Estrogen levels decrease in postmenopausal women, who often complain of muscle pain and joint pain . Compared with the level in men, the estrogen level in women is 3 to 10 times higher. Changes in female hormone levels due to menstrual cycles or menopause, etc. are associated with the increase in mu-opioid receptors related to the female hormone-mediated neurotransmitters for the alleviation of intracerebral pain and perception to pain, and subsequent recall of the pain experience . As a result, this has been reported to induce a higher level of temporomandibular disorders (TMDs), fibromyalgia syndrome (FMS), and migraine in women than in men . In particular, in patients with migraine, it has been found that a rapid decrease in estrogen, which occurs at the beginning of the menstruation period, further increases muscle pain and joint pain, leading to periodic occurrence of headaches . Also, it has been reported that when hormone replacement therapy for postmenopausal women was discontinued, there were occurrences of muscle pain and joint pain .
Changes in female hormones after childbirth are partially similar to the changes noted after menopause. Estradiol, which is secreted from the placenta and increases up to 100-fold during pregnancy, instantaneously decreases during childbirth along with placenta extraction, and its concentration is maintained at a low level during breastfeeding as ovulation is delayed . Hence, extended breastfeeding leads to long-term estrogen deficiency . The level of female hormones increases during pregnancy, but breastfeeding can be associated with sex hormone deficiency for several years after childbirth . As a result, low levels of estrogen in breastfeeding women end with the recovery of ovarian function with delactation, but it can be inferred that they have a longer period of undergoing degenerative changes in joints, such as apoptosis of osteocytes and chondrocytes, or hypertrophy of chondrocytes, creating an intracerebral environment that is more sensitive to pain detection compared with non-breastfeeding women or women with short breastfeeding experience.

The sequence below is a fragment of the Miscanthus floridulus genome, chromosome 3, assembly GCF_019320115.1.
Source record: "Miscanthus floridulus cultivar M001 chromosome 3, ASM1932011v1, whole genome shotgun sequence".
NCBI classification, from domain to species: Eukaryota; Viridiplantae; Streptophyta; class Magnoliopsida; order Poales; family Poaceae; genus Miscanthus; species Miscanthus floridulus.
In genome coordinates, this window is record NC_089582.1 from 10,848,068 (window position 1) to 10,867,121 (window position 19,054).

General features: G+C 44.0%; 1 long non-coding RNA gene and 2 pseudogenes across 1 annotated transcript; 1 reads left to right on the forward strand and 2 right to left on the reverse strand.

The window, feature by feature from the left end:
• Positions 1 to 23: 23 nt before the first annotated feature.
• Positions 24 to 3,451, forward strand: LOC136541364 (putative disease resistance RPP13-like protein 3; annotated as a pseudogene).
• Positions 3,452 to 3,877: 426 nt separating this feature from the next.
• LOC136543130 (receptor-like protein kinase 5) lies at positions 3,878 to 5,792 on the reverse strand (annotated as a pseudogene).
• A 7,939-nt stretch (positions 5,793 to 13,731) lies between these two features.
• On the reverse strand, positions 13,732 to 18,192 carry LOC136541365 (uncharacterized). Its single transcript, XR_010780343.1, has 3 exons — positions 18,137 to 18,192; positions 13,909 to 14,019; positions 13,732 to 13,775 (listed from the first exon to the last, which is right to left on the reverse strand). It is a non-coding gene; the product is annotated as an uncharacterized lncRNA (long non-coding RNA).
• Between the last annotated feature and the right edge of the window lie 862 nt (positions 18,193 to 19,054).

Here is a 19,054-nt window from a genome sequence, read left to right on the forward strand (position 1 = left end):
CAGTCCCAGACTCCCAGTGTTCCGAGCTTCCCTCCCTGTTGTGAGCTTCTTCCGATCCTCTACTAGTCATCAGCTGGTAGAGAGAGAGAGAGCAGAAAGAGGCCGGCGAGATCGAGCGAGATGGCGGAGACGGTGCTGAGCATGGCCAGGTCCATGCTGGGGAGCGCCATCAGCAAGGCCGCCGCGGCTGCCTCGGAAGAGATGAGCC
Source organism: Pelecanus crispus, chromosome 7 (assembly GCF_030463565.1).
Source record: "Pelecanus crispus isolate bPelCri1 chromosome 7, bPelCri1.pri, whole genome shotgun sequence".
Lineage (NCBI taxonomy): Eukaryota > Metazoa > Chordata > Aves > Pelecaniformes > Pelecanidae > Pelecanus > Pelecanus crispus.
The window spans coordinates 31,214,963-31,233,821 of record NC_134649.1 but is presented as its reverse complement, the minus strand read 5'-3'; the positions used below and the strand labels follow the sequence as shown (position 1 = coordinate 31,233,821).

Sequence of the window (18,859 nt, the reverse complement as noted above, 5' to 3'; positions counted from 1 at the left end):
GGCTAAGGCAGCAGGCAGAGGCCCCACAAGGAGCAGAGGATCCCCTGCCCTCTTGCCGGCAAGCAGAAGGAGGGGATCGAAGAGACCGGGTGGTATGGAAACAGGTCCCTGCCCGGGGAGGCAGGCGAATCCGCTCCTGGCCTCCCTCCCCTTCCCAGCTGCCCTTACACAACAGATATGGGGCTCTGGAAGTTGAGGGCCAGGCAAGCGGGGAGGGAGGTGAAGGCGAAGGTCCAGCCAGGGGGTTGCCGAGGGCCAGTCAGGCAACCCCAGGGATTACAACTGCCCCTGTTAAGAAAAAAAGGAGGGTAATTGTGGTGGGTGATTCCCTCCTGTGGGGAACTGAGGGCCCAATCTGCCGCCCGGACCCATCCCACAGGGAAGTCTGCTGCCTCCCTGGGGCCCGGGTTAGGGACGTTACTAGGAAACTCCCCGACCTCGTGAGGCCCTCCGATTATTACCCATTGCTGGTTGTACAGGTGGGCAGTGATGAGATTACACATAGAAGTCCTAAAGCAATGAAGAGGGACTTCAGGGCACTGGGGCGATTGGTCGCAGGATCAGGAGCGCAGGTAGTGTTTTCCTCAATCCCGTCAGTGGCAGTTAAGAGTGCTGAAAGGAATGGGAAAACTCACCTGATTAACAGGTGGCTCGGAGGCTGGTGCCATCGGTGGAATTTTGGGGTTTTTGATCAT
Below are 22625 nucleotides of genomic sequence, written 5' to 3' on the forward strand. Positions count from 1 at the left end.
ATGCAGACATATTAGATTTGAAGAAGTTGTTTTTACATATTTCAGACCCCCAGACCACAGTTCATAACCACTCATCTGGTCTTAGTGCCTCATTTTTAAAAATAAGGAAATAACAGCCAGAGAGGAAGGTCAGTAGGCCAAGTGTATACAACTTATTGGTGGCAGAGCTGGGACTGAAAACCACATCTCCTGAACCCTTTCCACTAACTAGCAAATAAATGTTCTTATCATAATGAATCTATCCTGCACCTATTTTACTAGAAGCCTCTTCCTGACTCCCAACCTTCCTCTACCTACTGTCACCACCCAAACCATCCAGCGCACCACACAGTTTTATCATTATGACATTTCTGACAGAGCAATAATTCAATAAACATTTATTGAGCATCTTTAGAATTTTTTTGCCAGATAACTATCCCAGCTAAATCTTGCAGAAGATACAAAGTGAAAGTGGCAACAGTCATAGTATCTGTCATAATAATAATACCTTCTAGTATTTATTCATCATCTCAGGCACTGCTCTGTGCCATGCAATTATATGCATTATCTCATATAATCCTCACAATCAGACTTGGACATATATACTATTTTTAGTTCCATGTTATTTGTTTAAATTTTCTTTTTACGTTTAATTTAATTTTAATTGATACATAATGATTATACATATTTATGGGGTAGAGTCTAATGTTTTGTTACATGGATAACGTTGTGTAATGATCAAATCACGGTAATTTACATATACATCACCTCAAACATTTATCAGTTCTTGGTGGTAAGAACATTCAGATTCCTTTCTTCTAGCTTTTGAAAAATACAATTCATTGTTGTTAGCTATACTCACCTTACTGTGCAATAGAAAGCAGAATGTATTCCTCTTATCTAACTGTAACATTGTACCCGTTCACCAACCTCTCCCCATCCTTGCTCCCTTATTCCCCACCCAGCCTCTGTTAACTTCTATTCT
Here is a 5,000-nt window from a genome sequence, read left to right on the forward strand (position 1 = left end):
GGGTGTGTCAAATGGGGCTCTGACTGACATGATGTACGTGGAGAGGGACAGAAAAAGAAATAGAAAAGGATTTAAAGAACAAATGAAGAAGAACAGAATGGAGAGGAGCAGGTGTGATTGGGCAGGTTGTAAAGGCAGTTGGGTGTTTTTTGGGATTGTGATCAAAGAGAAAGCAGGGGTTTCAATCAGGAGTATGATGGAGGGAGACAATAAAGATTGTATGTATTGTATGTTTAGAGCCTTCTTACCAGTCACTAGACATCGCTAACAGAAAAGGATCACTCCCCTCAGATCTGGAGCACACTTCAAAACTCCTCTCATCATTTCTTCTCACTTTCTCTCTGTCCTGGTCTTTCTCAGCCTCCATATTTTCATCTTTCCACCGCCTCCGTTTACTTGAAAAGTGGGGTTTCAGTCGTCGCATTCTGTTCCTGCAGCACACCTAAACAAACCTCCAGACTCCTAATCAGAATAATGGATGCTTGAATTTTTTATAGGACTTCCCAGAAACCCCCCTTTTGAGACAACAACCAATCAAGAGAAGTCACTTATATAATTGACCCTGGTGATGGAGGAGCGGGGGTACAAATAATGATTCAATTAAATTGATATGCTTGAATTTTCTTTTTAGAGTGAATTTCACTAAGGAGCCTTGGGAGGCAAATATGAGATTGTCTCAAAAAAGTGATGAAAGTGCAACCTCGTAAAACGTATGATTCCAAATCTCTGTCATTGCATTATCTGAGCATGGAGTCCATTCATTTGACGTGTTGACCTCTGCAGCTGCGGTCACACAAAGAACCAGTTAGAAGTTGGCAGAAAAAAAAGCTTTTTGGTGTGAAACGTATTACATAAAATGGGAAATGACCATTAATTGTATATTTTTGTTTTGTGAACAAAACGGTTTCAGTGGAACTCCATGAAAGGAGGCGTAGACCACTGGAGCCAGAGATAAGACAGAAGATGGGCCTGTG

The long-term breastfeeding experience in a high percentage of Korean women aged ≥60 or older can be attributed to historical and cultural circumstances in Korea. According to a breastfeeding status survey conducted by the Korea Institute for Health and Social Affairs, the breastfeeding rate was 95% in the 1960s and rapidly decreased to 46–68.9% in the 1970s . In the 1960s and 1970s, when women who are currently in their 60s and 70s were likely experiencing childbirth and breastfeeding, Korea was going through rapid economic development after the Korean war, and breast milk supplements were not yet widely marketed . Thus, the period before extensive economic development and the growth of the formula market likely affected long-term breastfeeding among those aged ≥60. Furthermore, the rapid transition from an extended family to nuclear family and a declining birthrate caused by rapid industrialization and modernization are also speculated to have decreased the number of children and lifetime breastfeeding duration among this cohort . Since cultural characteristics such as a sedentary lifestyle in Korea can affect the prevalence of OA in the elderly population, different outcomes might be obtained in different sample groups in the future.